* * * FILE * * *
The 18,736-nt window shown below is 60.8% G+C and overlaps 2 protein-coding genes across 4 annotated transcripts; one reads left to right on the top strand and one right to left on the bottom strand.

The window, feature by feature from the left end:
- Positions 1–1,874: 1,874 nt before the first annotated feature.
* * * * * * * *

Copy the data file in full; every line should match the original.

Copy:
The 18,736-nt window shown below is 60.8% G+C and overlaps 2 protein-coding genes across 4 annotated transcripts; one reads left to right on the top strand and one right to left on the bottom strand.

The window, feature by feature from the left end:
- Positions 1–1,874: 1,874 nt before the first annotated feature.